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The Story Behind ‘Gluey’ – an Evans Adhesive Artifact

Late last month, one of our fans reached out on social media with an interesting question:

 

Gluey

Intrigued by Susan’s question, we did a little digging. We didn’t turn up an exact year for her jar, but we think it was likely to have been either the late 1950’s or early 1960’s.  However, our research turned up some other noteworthy information about Gluey that dates all the way back to the early 1920’s.

What we found

According to the United States Patent Office, there’s a fairly extensive history of the use of the “Gluey” trademark by Evans Adhesive. Though the word wasn’t trademarked until the 1960’s, there’s evidence that Evans (then known as The Commercial Paste Co.) was using “Gluey” as far back as the 1920s, including in this 1922 ad from Office Appliances: The Magazine of Office Equipment, Volume 36.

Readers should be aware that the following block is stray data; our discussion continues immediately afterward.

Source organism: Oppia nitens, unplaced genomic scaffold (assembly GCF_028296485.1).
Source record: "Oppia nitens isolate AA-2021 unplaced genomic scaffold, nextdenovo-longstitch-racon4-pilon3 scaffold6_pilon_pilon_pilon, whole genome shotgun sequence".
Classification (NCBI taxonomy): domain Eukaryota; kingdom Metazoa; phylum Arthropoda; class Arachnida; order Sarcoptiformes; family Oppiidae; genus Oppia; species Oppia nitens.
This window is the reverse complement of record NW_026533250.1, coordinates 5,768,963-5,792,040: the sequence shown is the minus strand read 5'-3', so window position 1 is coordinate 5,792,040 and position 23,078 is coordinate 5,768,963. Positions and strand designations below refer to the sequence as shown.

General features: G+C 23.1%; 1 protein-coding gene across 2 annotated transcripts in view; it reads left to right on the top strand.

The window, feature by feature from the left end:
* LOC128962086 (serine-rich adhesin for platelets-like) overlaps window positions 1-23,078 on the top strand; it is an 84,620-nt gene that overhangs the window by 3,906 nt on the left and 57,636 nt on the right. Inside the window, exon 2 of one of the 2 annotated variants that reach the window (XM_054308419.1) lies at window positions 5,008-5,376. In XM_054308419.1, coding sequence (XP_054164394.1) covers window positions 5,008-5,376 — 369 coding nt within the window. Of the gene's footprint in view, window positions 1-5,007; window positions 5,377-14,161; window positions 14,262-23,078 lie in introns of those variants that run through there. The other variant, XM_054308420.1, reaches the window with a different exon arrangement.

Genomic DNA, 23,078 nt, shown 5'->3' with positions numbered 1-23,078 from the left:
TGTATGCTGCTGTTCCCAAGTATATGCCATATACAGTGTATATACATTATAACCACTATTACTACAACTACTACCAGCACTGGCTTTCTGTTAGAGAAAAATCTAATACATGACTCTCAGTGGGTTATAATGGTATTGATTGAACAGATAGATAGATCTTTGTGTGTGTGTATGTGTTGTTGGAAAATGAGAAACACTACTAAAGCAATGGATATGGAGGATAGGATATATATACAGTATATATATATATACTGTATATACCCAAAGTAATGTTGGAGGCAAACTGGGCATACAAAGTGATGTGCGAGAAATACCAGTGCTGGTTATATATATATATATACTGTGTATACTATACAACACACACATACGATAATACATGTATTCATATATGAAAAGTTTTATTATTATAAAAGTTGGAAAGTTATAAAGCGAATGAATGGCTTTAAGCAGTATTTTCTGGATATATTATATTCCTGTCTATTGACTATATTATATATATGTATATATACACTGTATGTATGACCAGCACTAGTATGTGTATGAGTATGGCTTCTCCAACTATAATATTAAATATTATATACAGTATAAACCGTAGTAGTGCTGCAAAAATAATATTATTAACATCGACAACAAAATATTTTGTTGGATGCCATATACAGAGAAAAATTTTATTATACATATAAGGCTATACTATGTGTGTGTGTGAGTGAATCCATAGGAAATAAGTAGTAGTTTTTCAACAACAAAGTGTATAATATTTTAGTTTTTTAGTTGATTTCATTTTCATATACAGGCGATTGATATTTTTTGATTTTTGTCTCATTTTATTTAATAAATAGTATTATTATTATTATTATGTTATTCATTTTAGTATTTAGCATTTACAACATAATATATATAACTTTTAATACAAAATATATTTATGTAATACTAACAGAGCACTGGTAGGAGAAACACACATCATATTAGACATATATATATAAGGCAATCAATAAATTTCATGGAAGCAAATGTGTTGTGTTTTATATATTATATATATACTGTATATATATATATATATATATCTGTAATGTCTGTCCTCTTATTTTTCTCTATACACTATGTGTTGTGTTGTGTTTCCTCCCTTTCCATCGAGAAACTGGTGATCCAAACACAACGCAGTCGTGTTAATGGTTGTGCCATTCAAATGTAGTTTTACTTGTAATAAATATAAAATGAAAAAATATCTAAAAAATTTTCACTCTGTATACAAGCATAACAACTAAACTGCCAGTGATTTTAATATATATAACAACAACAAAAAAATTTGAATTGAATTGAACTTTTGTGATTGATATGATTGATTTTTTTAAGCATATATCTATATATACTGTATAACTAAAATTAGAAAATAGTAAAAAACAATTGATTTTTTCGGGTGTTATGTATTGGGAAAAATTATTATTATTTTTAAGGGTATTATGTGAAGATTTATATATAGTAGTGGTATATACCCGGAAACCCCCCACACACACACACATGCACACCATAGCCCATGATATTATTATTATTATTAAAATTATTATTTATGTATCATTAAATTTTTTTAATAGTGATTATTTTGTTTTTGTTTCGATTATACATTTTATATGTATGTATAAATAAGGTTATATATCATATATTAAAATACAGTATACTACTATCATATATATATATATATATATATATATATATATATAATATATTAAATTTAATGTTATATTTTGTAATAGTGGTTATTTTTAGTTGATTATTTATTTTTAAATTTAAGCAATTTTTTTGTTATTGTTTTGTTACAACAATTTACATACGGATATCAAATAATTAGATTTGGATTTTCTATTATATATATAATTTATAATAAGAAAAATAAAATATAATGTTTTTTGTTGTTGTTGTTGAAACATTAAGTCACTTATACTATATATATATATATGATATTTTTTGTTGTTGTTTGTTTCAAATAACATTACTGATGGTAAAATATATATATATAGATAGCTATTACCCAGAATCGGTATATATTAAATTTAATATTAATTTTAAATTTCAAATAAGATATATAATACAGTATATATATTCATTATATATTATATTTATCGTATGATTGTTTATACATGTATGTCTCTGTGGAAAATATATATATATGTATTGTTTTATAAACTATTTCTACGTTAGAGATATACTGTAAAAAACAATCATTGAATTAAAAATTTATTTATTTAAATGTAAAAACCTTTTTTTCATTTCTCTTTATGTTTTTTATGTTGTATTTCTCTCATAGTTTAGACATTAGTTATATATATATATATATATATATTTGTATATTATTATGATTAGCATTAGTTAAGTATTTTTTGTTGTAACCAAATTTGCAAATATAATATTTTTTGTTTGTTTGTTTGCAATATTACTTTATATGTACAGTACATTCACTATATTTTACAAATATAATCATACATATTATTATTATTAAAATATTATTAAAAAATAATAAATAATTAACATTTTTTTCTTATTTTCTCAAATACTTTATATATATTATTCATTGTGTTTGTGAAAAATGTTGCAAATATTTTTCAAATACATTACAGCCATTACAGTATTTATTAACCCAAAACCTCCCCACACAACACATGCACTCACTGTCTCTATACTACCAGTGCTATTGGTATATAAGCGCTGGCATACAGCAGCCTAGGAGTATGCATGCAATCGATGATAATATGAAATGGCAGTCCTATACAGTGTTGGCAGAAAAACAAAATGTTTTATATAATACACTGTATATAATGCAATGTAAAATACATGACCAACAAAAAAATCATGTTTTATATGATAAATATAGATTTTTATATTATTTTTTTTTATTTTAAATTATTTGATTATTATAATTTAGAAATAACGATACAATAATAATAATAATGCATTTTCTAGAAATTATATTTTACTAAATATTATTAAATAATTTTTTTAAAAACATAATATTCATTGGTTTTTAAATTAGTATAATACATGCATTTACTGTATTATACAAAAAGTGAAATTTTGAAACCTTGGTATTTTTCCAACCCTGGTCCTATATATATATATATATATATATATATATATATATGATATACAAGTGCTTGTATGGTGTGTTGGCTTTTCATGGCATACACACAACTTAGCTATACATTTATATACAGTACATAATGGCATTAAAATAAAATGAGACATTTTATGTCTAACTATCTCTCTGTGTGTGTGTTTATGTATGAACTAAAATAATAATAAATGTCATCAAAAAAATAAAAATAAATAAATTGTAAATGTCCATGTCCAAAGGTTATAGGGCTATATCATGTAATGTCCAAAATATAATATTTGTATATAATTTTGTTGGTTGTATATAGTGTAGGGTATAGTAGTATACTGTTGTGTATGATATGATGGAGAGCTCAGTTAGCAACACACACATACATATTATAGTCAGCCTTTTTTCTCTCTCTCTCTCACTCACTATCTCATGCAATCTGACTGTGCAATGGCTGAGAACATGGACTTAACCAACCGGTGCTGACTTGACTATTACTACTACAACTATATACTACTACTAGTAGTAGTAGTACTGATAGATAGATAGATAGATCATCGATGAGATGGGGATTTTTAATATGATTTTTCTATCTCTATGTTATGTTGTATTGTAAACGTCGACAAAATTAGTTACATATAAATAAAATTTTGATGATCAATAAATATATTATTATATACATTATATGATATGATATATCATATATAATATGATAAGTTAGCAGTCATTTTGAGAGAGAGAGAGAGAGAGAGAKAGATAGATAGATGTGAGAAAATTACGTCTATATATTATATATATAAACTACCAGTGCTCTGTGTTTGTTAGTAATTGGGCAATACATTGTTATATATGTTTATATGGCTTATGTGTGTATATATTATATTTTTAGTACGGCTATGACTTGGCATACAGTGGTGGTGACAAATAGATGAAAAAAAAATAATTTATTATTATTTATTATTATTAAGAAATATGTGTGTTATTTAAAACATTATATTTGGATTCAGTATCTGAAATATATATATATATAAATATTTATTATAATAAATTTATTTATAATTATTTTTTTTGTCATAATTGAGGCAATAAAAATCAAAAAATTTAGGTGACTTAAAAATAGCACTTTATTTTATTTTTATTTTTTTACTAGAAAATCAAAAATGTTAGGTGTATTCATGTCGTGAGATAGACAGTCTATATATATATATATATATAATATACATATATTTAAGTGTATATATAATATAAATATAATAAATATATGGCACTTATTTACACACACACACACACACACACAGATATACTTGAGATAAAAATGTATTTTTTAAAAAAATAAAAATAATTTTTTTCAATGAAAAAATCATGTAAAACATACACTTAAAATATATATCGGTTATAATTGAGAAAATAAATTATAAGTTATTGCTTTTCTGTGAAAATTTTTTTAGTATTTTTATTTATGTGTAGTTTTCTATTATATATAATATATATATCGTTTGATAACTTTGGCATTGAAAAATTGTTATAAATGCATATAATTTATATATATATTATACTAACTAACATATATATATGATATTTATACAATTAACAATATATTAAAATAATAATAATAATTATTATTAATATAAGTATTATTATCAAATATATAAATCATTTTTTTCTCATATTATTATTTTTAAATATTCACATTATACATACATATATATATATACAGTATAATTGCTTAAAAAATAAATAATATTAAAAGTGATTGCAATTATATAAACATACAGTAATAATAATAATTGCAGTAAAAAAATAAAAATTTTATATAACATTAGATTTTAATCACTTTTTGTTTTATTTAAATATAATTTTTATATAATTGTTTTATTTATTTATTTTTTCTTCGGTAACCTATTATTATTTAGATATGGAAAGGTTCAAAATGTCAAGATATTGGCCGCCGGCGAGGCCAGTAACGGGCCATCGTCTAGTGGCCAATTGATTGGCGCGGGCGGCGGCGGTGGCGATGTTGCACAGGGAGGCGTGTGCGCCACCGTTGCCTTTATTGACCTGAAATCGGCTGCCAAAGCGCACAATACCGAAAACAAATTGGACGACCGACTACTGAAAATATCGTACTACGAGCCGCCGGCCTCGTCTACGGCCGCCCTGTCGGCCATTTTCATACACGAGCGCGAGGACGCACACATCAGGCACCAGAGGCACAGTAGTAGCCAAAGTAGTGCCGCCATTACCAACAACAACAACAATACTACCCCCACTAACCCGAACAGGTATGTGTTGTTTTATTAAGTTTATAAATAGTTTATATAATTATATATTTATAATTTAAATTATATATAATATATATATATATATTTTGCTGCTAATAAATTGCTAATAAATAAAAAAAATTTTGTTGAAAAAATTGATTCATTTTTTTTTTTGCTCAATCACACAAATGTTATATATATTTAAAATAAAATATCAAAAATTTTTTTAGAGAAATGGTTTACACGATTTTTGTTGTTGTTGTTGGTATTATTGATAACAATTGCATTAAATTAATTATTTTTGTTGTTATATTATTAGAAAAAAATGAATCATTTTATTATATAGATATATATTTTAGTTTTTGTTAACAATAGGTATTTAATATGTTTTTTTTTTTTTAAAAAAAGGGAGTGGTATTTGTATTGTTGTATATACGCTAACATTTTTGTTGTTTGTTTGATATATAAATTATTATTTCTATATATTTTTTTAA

The ad boasts that “Gluey” is a “light colored paste” with “the bull-dog tenacity of good glue and the creamy, smooth consistency of paste.” Customers could order tin-topped gallon jars for the affordable price of $13.20 per dozen. That’s a lot of Gluey!

Gluey remained a staple line for Evans throughout the mid-20th century

One ad from 1931 claims it was used in more than half the schools in the United States while another from 1922 says it was viewed as “the most satisfactory and economical paste” by “educators everywhere.”

Even if Gluey is no longer a part of our current product line, it’s an important part of our history. We may not know the exact year that this jar was produced, but rest assured we hope to continue the legacy of the paste that “sticks like a brother” to this day.